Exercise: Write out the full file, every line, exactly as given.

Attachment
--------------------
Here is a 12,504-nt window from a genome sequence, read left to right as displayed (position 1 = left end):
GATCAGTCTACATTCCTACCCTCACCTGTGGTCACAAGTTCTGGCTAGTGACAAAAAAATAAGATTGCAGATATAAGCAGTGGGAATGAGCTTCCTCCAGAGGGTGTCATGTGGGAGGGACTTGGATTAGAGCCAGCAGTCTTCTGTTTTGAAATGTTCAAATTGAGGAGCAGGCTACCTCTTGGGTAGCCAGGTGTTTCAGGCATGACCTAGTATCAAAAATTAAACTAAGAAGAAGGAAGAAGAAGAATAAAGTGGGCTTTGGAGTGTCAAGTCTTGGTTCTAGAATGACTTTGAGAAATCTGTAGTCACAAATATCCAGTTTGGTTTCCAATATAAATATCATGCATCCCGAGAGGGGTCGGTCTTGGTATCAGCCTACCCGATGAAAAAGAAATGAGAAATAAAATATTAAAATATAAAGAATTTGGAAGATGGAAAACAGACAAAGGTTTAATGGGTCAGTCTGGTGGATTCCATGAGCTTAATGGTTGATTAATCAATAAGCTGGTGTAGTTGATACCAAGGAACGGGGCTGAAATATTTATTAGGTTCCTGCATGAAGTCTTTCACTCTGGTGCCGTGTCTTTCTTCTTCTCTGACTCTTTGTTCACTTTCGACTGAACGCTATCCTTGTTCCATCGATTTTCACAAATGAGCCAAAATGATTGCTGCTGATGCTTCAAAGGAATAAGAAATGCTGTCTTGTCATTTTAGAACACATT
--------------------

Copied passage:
Here is a 12,504-nt window from a genome sequence, read left to right as displayed (position 1 = left end):
GATCAGTCTACATTCCTACCCTCACCTGTGGTCACAAGTTCTGGCTAGTGACAAAAAAATAAGATTGCAGATATAAGCAGTGGGAATGAGCTTCCTCCAGAGGGTGTCATGTGGGAGGGACTTGGATTAGAGCCAGCAGTCTTCTGTTTTGAAATGTTCAAATTGAGGAGCAGGCTACCTCTTGGGTAGCCAGGTGTTTCAGGCATGACCTAGTATCAAAAATTAAACTAAGAAGAAGGAAGAAGAAGAATAAAGTGGGCTTTGGAGTGTCAAGTCTTGGTTCTAGAATGACTTTGAGAAATCTGTAGTCACAAATATCCAGTTTGGTTTCCAATATAAATATCATGCATCCCGAGAGGGGTCGGTCTTGGTATCAGCCTACCCGATGAAAAAGAAATGAGAAATAAAATATTAAAATATAAAGAATTTGGAAGATGGAAAACAGACAAAGGTTTAATGGGTCAGTCTGGTGGATTCCATGAGCTTAATGGTTGATTAATCAATAAGCTGGTGTAGTTGATACCAAGGAACGGGGCTGAAATATTTATTAGGTTCCTGCATGAAGTCTTTCACTCTGGTGCCGTGTCTTTCTTCTTCTCTGACTCTTTGTTCACTTTCGACTGAACGCTATCCTTGTTCCATCGATTTTCACAAATGAGCCAAAATGATTGCTGCTGATGCTTCAAAGGAATAAGAAATGCTGTCTTGTCATTTTAGAACACATT